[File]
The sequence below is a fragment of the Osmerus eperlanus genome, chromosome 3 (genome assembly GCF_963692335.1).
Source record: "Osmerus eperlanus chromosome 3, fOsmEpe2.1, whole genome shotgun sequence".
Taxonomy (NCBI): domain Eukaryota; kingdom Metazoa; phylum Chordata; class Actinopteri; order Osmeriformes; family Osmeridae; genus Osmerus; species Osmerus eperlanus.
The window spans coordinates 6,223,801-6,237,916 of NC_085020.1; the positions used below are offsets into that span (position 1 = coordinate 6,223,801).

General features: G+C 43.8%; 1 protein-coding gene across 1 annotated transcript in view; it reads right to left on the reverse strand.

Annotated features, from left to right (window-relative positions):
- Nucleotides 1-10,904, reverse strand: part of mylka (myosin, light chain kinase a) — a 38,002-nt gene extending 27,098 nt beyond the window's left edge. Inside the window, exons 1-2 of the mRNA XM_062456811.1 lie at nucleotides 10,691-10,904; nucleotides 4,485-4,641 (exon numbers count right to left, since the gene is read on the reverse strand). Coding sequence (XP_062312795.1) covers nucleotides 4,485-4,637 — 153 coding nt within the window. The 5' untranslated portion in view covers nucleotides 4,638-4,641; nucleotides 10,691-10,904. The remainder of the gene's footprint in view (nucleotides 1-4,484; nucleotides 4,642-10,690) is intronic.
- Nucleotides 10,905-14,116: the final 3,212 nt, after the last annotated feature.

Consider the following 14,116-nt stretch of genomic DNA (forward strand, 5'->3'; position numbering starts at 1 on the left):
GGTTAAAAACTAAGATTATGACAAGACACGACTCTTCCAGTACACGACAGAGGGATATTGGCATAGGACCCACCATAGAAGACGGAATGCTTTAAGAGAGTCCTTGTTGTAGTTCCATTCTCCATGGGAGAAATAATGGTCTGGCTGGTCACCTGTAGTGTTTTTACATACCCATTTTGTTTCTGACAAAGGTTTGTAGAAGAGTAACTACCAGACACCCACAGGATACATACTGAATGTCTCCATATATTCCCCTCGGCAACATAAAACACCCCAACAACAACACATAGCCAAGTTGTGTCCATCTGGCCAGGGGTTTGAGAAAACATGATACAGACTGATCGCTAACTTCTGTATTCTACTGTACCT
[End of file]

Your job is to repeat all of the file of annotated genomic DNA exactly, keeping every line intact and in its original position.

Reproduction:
The sequence below is a fragment of the Osmerus eperlanus genome, chromosome 3 (genome assembly GCF_963692335.1).
Source record: "Osmerus eperlanus chromosome 3, fOsmEpe2.1, whole genome shotgun sequence".
Taxonomy (NCBI): domain Eukaryota; kingdom Metazoa; phylum Chordata; class Actinopteri; order Osmeriformes; family Osmeridae; genus Osmerus; species Osmerus eperlanus.
The window spans coordinates 6,223,801-6,237,916 of NC_085020.1; the positions used below are offsets into that span (position 1 = coordinate 6,223,801).

General features: G+C 43.8%; 1 protein-coding gene across 1 annotated transcript in view; it reads right to left on the reverse strand.

Annotated features, from left to right (window-relative positions):
- Nucleotides 1-10,904, reverse strand: part of mylka (myosin, light chain kinase a) — a 38,002-nt gene extending 27,098 nt beyond the window's left edge. Inside the window, exons 1-2 of the mRNA XM_062456811.1 lie at nucleotides 10,691-10,904; nucleotides 4,485-4,641 (exon numbers count right to left, since the gene is read on the reverse strand). Coding sequence (XP_062312795.1) covers nucleotides 4,485-4,637 — 153 coding nt within the window. The 5' untranslated portion in view covers nucleotides 4,638-4,641; nucleotides 10,691-10,904. The remainder of the gene's footprint in view (nucleotides 1-4,484; nucleotides 4,642-10,690) is intronic.
- Nucleotides 10,905-14,116: the final 3,212 nt, after the last annotated feature.

Consider the following 14,116-nt stretch of genomic DNA (forward strand, 5'->3'; position numbering starts at 1 on the left):
GGTTAAAAACTAAGATTATGACAAGACACGACTCTTCCAGTACACGACAGAGGGATATTGGCATAGGACCCACCATAGAAGACGGAATGCTTTAAGAGAGTCCTTGTTGTAGTTCCATTCTCCATGGGAGAAATAATGGTCTGGCTGGTCACCTGTAGTGTTTTTACATACCCATTTTGTTTCTGACAAAGGTTTGTAGAAGAGTAACTACCAGACACCCACAGGATACATACTGAATGTCTCCATATATTCCCCTCGGCAACATAAAACACCCCAACAACAACACATAGCCAAGTTGTGTCCATCTGGCCAGGGGTTTGAGAAAACATGATACAGACTGATCGCTAACTTCTGTATTCTACTGTACCT